Instagram has removed posts and blocked hashtags for one of the most sacred Islamic mosques because its accounting system incorrectly linked the site with the company’s name for terrorist organizations, according to staff links within BuzzFeed News. The problem is the recent failure of Instagram and its Facebook company, which has been criticized by users around the world for and the findings of the wrath of Israel heading to Palestine.
The scandal, which was put in the middle of a riot on Tuesday, prompted Instagram to remove or suspend the post and hashtags of the Al-Aqsa Mosque, the third most sacred place in Islam. Since Friday, the mosque has been place of violence between Israeli and Palestinian police, many of whom visited the area to pray during the last days of Ramadan.
In an effort to curb violence, Instagram users posted videos posted with the hashtag #AlAqsa or their Arabic counterparts # الاقصى or # الأقصى, but found that their posts were deleted or hidden on search results. Some of the information showed that Instagram, which belongs to Facebook, removed the posts because they were linked to “violence or terrorist organizations.” When the workers heard about their dismissal and justification, some complained inside.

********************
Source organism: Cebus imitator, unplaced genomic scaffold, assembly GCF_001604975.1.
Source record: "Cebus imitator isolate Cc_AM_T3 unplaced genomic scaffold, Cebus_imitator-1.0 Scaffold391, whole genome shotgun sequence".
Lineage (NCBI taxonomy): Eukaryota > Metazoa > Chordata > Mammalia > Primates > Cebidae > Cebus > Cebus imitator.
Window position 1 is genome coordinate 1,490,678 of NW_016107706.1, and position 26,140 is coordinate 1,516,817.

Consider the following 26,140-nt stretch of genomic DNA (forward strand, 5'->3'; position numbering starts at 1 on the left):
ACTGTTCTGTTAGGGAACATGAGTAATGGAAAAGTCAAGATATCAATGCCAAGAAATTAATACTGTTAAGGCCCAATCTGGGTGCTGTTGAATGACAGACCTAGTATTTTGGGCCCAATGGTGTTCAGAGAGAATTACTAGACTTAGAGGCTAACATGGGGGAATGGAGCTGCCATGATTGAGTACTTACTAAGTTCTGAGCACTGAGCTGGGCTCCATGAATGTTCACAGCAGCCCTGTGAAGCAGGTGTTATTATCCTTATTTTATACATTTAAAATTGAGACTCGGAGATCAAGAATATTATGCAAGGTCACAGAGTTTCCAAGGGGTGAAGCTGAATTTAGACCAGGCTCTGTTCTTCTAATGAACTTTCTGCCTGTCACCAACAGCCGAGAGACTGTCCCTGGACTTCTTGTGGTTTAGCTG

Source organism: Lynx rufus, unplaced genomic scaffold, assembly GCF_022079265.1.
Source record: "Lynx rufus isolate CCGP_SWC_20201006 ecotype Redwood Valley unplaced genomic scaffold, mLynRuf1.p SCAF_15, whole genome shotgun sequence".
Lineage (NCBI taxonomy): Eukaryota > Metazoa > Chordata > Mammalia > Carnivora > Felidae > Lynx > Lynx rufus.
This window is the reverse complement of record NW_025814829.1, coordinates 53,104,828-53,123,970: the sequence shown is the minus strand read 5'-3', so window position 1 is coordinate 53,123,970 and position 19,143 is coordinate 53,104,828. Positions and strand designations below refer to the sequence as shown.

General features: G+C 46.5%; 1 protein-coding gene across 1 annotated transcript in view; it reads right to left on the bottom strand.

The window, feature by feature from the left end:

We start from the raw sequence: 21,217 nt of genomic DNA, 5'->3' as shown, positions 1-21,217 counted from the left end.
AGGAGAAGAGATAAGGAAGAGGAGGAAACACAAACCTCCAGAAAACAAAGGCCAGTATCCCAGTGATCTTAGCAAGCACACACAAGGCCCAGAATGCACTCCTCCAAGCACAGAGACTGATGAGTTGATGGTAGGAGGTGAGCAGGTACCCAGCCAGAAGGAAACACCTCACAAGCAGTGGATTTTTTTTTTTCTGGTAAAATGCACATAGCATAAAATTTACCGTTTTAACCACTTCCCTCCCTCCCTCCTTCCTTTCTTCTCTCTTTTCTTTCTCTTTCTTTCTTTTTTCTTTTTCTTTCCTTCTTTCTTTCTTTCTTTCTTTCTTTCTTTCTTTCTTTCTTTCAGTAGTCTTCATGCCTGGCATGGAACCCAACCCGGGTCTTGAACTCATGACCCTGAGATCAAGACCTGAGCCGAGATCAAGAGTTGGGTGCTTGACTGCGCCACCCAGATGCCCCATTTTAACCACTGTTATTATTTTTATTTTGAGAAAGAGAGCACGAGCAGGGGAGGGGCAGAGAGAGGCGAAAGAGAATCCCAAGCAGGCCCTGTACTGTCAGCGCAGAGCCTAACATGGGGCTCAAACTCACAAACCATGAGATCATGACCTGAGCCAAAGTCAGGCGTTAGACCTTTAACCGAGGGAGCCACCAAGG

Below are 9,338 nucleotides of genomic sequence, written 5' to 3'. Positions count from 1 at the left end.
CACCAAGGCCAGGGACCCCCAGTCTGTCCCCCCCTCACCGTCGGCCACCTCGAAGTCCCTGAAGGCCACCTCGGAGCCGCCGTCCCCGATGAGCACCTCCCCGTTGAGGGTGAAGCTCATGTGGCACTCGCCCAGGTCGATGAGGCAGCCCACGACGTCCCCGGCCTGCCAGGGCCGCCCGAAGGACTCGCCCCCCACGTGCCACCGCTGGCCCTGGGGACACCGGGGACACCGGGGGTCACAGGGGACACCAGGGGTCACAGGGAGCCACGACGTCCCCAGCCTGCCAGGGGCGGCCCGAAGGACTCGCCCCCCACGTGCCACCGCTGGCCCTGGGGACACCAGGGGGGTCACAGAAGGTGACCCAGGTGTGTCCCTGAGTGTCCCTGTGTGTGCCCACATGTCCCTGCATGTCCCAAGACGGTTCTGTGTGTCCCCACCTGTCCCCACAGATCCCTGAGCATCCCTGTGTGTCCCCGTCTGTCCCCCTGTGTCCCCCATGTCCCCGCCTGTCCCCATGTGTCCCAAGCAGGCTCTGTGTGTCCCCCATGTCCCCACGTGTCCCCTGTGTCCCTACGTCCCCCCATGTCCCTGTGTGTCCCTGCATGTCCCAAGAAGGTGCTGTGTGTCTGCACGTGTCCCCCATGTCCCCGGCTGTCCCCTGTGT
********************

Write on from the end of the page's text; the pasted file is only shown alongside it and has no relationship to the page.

At one point, an employee noticed that Instagram had deleted an infographic detailing the incident at Al-Aqsa, in connection with a “violent or terrorist group” incident. After the employee filed a complaint, wrote a post inside, was informed that the image had been removed “based on” alaqsa “which is a designated organization,” Facebook word meaning “dangerous people and organizations. ”(Subsequent findings were refunded following the complaint.)
“All of these errors and many more are unacceptable,” a Facebook post wrote on social media platform Tuesday. “Al-Aqsa is the third most holy place in Islam and is the most important religious faith for about 1.8 billion people.”